Sohrab is the story of the brief life and tragic death of an extraordinary young hero, Sohrab, at the hands of his own father, Rostam, who is also Iran's greatest warrior. The death is accidental. It comes about because Sohrab has never met his father and was raised in a foreign land, Turan. Yet the question remains as to why a young man who is devoted to his father, and who undertakes a campaign against Iran in order to find him and elevate him to the throne should be punished so cruelly. And if anyone should gain by his death, why in the world should it be, Kay Kavus and Afrasiyab? The former is a dreadful ruler and the latter, the shah of Turan, is Iran's greatest enemy.
The death of Sohrab at his father's hands seems especially wrong to those of us raised in the West because we have grown up thinking that the normal order of things is for sons to kill fathers, either symbolically or in fact. Since Freud and Frazer's The Golden Bough, we have even developed a certain soft spot in our hearts for patricides. However frightening and appalling patricide is, it has the sanction of natural process. The story of Sohrab fascinates us in part at least because it violates our sense of the natural order of things and adds a nightmarish element to a confrontation that is already heavily freighted with meaning.
Virtually the first choice which Sohrab makes is the fateful one that assures his destruction. When he comes to manhood he questions his mother as to his parentage. She tells him he is the son of Rostam. He is thrilled to learn this and immediately decides to go to Iran to overthrow shah Kay Kavus and place Rostam on his throne. Then the two of them will return to Turan to take that throne for Sohrab.
When Rostam is the father, I the son,
However appealing a young man Sohrab is, this decision makes him an enemy of the shah. And being an enemy of the shah makes him an enemy both of Iran and of God. As modern readers we are inclined to see Sohrab's desire to overthrow Afrasiyab and Kay Kavus and replace them with the far worthier figure of Rostam as commendable, as a proto-modern anticipation of rule by merit rather than inheritance. But the Shahnameh is the Book of Kings. It has as its the fundamental belief that, for good or ill, Iran will endure for so long as it is ruled by a line of divinely appointed shahs. Loyalty to the monarch is part of piety, and to turn against the shah is both a crime against the state and against God. That God would choose so bad a ruler for Iran as Kay Kavus is indeed puzzling. But both the prologue and the conclusion to the story make quite clearly that man has no right to question or dispute His decision.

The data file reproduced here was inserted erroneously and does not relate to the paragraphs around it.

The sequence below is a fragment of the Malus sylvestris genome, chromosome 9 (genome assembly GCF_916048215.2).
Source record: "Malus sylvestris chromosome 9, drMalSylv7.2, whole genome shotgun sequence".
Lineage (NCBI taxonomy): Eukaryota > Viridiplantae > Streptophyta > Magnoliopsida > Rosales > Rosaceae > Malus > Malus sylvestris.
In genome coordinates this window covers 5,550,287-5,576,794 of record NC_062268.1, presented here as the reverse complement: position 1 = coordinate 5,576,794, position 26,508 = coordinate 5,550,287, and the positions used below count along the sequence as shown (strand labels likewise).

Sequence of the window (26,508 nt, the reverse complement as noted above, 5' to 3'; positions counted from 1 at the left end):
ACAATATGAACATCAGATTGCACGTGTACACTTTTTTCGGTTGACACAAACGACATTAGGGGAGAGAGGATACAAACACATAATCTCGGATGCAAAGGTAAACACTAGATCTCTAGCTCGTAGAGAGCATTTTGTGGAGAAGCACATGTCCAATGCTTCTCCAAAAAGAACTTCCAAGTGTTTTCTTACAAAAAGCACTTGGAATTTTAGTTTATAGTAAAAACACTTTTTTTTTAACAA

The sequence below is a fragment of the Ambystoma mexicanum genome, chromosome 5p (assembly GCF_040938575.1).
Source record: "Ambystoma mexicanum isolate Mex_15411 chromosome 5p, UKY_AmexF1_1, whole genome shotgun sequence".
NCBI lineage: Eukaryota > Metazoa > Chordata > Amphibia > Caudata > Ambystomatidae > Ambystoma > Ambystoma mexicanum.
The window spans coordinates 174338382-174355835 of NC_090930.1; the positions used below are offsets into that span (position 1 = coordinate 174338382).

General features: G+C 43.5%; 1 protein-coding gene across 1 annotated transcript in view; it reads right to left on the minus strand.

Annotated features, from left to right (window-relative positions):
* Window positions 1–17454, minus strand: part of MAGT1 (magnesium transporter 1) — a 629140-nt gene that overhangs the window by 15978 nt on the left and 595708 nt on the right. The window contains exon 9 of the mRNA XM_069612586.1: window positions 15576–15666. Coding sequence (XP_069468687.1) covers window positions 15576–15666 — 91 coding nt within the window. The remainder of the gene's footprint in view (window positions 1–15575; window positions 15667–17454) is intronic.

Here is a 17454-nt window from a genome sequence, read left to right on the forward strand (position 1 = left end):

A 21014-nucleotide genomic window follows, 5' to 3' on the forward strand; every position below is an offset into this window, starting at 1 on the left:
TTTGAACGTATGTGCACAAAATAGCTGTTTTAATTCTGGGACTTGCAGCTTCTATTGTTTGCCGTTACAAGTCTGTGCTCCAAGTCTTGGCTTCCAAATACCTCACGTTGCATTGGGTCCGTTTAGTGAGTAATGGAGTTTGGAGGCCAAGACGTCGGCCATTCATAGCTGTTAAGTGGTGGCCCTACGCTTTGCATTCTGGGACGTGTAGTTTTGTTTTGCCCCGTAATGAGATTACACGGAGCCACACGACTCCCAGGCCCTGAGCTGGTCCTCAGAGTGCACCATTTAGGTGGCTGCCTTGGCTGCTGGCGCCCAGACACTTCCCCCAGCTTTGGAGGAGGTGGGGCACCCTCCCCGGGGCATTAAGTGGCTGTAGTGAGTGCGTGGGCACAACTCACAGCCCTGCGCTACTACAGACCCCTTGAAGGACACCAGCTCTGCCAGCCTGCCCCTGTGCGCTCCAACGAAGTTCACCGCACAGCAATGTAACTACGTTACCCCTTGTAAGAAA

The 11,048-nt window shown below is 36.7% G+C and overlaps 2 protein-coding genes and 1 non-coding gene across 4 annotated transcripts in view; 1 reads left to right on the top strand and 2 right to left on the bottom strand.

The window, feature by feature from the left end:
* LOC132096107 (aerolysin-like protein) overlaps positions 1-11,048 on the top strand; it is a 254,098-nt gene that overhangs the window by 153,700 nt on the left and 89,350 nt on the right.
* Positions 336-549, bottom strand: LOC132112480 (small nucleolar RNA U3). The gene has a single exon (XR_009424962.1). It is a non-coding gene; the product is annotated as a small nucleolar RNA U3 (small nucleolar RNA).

There is no question that the shah is the only one who gains by this tragedy, and the same may be said of many of the Shahnameh's other, tragic narratives. Does this mean that Ferdowsi himself was a royalist? Since so much of the Shahnameh details the terrible dilemmas posed for decent, moral and pious men, such as Rostam and Gudarz here, by the bad policies of foolish and inept rulers, it is hard to see Ferdowsi as in any sense a convinced and enthusiastic fan of whoever occupied the throne of Iran. He was a royalist in much the same sense that Shakespeare was. That is, he took for granted that monarchy was part of the essential fabric of life, the form of rule that God chose to give humanity society. Man simply had to make the best of it.
But Ferdowsi was too keen and honest an observer of human life not see that the divine choice did not always fall upon those who were, in human terms, the best men. Indeed, the list of bad kings in the Shahnameh is a very long one, and that of good kings is depressingly short. What Ferdowsi knew was that the alternative to absolute rule by a divinely chosen shahanshah was not, of course, some better system, but the endless conflict of lesser rulers. If Kay Kavus were removed, all the various heroes who make up the court would become competitors for the throne, and the long and bloody wars of succession that followed would be even worse for Iran than the bad and foolish policies of Kay Kavos.
Lion and The Throne
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